Received this link to my email through Food Declaration.org. Reading the comments reminds me a lot of our own household debates on eating healthy. Go check it out for yourself:
Some comments I found particularly telling:
From mythago ~
…poverty and obesity are strongly correlated in the US.
If you don’t think so, try being extremely poor for a while (no, not “I don’t have enough to buy BioShock2 till next month” poor). When you have $10 for groceries, you pick your calories based on what’s going to fill you up for the least amount of money – you don’t blow that $10 on a box of organic frisee salad.
That’s especially true when the pinnacle of your local grocery choices is a crappy, out-of-date Safeway, and your most likely options are tiny, overpriced ‘convenience’ stores.
From mizmoose ~
To echo what others have said, Yeah, eating healthy is for people who have money.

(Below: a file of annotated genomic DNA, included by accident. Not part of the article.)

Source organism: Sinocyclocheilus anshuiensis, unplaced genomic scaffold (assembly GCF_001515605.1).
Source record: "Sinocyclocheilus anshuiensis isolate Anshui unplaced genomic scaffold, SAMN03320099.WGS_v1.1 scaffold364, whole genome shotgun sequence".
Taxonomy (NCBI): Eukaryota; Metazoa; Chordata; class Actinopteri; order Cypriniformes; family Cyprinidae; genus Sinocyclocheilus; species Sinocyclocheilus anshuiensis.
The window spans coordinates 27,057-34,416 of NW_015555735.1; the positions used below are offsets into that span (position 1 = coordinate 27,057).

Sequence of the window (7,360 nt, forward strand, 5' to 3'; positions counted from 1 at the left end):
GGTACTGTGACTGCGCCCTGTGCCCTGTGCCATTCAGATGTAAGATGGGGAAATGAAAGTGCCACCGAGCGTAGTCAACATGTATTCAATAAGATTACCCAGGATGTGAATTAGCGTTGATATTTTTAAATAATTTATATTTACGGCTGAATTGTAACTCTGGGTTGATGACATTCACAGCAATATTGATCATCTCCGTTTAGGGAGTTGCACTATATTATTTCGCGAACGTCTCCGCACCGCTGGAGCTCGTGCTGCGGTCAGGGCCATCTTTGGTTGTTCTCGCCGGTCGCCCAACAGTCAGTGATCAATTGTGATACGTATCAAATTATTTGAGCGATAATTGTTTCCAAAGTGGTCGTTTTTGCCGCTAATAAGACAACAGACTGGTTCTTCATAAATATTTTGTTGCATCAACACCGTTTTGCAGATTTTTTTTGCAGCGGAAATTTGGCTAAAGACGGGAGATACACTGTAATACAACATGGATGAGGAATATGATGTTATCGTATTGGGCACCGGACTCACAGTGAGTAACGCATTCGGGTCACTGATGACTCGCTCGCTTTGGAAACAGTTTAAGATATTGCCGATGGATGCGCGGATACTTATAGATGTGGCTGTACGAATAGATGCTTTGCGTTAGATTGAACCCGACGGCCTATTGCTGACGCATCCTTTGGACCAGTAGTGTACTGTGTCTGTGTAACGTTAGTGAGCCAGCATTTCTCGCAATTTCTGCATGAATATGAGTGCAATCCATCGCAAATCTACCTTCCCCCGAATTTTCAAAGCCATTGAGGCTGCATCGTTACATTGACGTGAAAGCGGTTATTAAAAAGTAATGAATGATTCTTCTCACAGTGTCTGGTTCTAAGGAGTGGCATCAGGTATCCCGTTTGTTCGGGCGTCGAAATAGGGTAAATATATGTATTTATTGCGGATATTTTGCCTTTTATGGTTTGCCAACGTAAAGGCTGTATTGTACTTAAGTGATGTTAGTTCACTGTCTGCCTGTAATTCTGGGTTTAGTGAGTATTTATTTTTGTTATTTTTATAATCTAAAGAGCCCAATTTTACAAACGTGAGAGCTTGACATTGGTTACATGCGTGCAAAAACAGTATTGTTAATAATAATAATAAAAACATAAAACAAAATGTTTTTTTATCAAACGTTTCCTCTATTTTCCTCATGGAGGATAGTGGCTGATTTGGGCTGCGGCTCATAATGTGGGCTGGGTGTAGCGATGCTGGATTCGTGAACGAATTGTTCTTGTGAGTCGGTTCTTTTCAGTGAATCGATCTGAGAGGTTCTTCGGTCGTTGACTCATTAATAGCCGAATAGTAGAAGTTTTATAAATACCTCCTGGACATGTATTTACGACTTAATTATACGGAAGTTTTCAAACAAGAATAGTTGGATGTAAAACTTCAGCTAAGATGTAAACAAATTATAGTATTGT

I feel lucky when I can get frozen vegetables on sale cheap (& I try to stock up) but fresh fruits and vegetables have become more rare. Meat, when I can get it, is cheap cuts and/or big chunks on sale. Fish is unlikely; maybe shrimp once or twice a year if it’s frozen, on sale and I have a few dollars extra. Nuts are right outta the ball park, except for cheap peanut butter, which we all know is high fat & high sugar. Cheese is store brand. Milk is powdered, bought in bulk and used sparingly — can’t waste money on something that could go bad. Rice and pasta also bought in bulk, along with potatoes and onions.
On the one hand, having no money means I’m not eating in restaurants so I know what I’m eating. On the other hand, I ate far healthier when I could afford fresh vegetables, fish, low-fat cheeses and the like.
From WordTipping ~
Why is it that people view a Big Mac as a cheap meal? Eating a “Value Meal” twice a day is incredibly expensive and twice the cost of buying food that I actually have to prepare and cook…not boxed stuff.
So much for us trying to eat organic anytime soon! Every time we try, we break the bank. Not that we’re giving up the goal of sustainability, but it will really have to come back to doing all the back-breaking work ourselves in our own backyard! And, as we’ve experienced so far, is still not necessarily cheaper…but, OH the taste!